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Analysis

Trump’s US Embassy move explained

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What is happening?

At 2 pm UK time, the US will formally move its embassy from Tel Aviv to Jerusalem. The event will be attended by Deputy Secretary of State John Sullivan, Secretary of Treasury Steven Mnuchin, Ivanka Trump, Jared Kushner, US Special Representative for International Negotiations Jason Greenblatt and 40 senior US officials. Israeli Prime Minister Benjamin Netanyahu, as well as President Reuven Rivlin, will also be in attendance. This follows US President Donald Trump’s announcement last December that he would recognise Jerusalem as Israel’s capital and move the US Embassy there. In the same speech, Trump emphasised that the US was “not taking any position on any final status issues, including the specific boundaries of Israeli sovereignty in Jerusalem”.

Where is the new US Embassy located?

The Embassy will temporarily be located in the Consular Section of the US Consulate-General in Jerusalem, on David Flusser Street, in the Jewish Arnona neighbourhood. It is expected to be subsequently built on the adjacent site of the Diplomat Hotel. The area has been under continuous Israeli control since 1949 and is not disputed by the Palestinians.

What is Israel’s position?

The Israeli government believes the US is correcting a 70-year-old injustice and its decision will lay the groundwork for a peace based on truth and recognition. It argues that the refusal by the international community to recognise Jerusalem as Israel’s capital has reinforced Palestinian rejectionism and delegitimisation of the Jewish People’s historic connection to the city. Speaking at a ceremony celebrating Jerusalem Day, Netanyahu said: “I call on all countries to join the US in moving their embassies to Jerusalem. It’s the right thing to do . . . because it advances peace.” Jerusalem was intended to be internationalised under the terms of the 1947 partition plan, but this was never implemented and the Jordanian Arab Legion captured the East of the city, including the Old City and holy sites, Israel retained control of the West of the city. For 19 years Jews and Israelis were not allowed access to Jewish holy sites and ancient synagogues were destroyed. In 1967, Israel captured the East of the city and Old City in the Six-Day War and later applied Israeli law to a unified capital city of Jerusalem.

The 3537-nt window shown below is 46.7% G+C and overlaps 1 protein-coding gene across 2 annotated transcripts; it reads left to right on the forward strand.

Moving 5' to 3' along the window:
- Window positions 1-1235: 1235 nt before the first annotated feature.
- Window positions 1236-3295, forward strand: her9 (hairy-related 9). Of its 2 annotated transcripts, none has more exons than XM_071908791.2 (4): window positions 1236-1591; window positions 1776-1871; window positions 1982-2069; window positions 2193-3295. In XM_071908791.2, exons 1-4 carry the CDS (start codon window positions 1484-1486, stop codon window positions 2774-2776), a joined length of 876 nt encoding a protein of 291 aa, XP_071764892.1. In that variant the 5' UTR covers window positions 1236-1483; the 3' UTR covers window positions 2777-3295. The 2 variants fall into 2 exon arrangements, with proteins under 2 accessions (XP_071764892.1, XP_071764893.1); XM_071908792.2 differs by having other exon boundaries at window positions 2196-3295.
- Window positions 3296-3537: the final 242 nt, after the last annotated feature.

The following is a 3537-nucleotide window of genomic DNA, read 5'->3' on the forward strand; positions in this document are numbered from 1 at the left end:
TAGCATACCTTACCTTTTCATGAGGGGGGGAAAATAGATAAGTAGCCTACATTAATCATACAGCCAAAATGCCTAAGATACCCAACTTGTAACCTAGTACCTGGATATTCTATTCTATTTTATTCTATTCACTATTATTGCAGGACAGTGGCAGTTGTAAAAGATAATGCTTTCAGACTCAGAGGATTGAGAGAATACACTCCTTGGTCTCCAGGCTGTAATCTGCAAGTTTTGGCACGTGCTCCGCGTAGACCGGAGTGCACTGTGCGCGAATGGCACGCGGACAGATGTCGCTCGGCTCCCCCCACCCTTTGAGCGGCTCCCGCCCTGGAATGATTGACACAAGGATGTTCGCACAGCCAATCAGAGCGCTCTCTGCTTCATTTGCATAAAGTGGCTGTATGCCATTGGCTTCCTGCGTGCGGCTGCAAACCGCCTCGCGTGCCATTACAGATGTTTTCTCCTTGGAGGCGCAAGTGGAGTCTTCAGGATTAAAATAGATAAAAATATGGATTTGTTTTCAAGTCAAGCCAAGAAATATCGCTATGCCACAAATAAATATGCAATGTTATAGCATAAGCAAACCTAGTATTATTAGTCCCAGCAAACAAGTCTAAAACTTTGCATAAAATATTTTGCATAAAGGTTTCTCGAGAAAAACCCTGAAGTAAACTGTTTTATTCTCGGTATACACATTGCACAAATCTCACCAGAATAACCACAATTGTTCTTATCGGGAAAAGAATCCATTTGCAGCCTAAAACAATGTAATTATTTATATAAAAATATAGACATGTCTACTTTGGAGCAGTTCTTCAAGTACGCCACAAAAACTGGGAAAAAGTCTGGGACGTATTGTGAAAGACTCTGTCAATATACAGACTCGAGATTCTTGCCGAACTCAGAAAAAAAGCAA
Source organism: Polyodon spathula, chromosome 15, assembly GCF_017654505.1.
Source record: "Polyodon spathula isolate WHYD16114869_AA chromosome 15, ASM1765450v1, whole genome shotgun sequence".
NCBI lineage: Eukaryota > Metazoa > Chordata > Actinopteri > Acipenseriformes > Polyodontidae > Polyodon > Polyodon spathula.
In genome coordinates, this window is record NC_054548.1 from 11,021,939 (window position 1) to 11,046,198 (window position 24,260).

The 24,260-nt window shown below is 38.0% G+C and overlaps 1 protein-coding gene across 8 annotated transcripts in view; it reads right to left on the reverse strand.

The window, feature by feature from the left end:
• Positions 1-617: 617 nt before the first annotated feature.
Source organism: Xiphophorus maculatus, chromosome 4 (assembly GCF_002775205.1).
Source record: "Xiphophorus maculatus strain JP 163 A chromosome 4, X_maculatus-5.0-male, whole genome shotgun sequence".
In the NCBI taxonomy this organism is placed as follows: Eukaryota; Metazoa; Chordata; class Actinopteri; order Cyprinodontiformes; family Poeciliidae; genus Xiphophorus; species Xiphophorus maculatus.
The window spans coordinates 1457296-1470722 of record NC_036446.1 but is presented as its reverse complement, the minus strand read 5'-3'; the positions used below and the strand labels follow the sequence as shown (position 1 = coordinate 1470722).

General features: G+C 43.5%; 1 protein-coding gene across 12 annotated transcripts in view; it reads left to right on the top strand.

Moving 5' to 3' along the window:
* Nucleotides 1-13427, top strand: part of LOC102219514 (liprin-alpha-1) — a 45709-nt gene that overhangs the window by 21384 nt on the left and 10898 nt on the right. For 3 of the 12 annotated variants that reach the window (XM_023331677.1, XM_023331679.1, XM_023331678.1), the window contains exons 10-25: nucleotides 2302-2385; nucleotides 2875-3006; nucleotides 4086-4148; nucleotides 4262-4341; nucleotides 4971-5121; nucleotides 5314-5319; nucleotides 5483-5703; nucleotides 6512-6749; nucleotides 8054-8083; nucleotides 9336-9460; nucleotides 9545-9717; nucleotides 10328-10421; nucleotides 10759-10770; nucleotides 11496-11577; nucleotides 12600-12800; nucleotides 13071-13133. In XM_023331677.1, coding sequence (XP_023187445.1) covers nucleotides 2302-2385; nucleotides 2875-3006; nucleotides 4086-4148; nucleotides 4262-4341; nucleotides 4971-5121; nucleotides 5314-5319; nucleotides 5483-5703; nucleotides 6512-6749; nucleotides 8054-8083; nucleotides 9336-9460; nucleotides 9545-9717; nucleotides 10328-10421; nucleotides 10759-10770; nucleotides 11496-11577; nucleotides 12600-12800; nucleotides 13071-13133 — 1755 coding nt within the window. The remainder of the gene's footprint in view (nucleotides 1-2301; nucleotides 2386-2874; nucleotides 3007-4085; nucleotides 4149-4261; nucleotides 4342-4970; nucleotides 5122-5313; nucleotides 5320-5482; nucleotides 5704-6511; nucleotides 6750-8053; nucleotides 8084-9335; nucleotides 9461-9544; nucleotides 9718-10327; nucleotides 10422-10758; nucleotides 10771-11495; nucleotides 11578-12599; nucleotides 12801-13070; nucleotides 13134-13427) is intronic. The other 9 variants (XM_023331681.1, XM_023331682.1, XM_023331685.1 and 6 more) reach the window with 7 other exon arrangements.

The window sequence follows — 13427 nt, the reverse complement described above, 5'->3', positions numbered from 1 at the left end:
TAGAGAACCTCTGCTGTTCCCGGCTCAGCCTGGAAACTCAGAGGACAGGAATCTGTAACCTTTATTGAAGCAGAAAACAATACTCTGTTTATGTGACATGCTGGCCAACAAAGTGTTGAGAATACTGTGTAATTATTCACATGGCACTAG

What has been the Palestinian reaction?

The Palestinian leadership has rejected the US decision to relocate its embassy. Shortly after Trump’s announcement, Palestinain Authority (PA) President Mahmoud Abbas warned of “the dangerous consequences such a decision would have to the peace process and to the peace, security and stability of the region and of the world,” whilst declaring that Jerusalem is a “Palestinian, Arab, Islamic, and Christian city”. Abbas also denounced the US as an honest broker for peace and refused to enter into any talks with Israel under the (yet to be seen) Trump peace plan.

Where does the international community stand?

Although Jerusalem hosts several consulate-generals handling diplomatic relations with the PA – including those of the UK, France, US and EU – the international community in general continues to keep embassies in Tel Aviv until the final status of Jerusalem is agreed through bilateral negotiations between the Israelis and Palestinians.

The EU mission in Israel stated that the EU would “respect the international consensus on Jerusalem … including on the location of their diplomatic representations until the final status of Jerusalem is resolved” and most European representatives in Israel are not attending the ceremony.

However, representatives of 33 diplomatic missions in Israel will attend the event, including Austria, Hungary, the Czech Republic and Romania from the EU. Several countries have announced plans or expressed interest in relocating their embassies to Jerusalem, notably, Guatemala, Honduras, Paraguay, the Czech Republic, and Romania.

What could happen on 14 May?

Any change to the status quo in Jerusalem, imagined or real, has the potential to cause violence because Jerusalem has enormous religious significance for Jews, Muslims and Christians that can be exploited to mobilise protestors for demonstrations. The fact the move coincides with Israel’s Jerusalem Day celebrations, Palestinian “Nakba Day,” the beginning of Ramadan, and during heightened tension along the Gaza border adds to the potential for violence.

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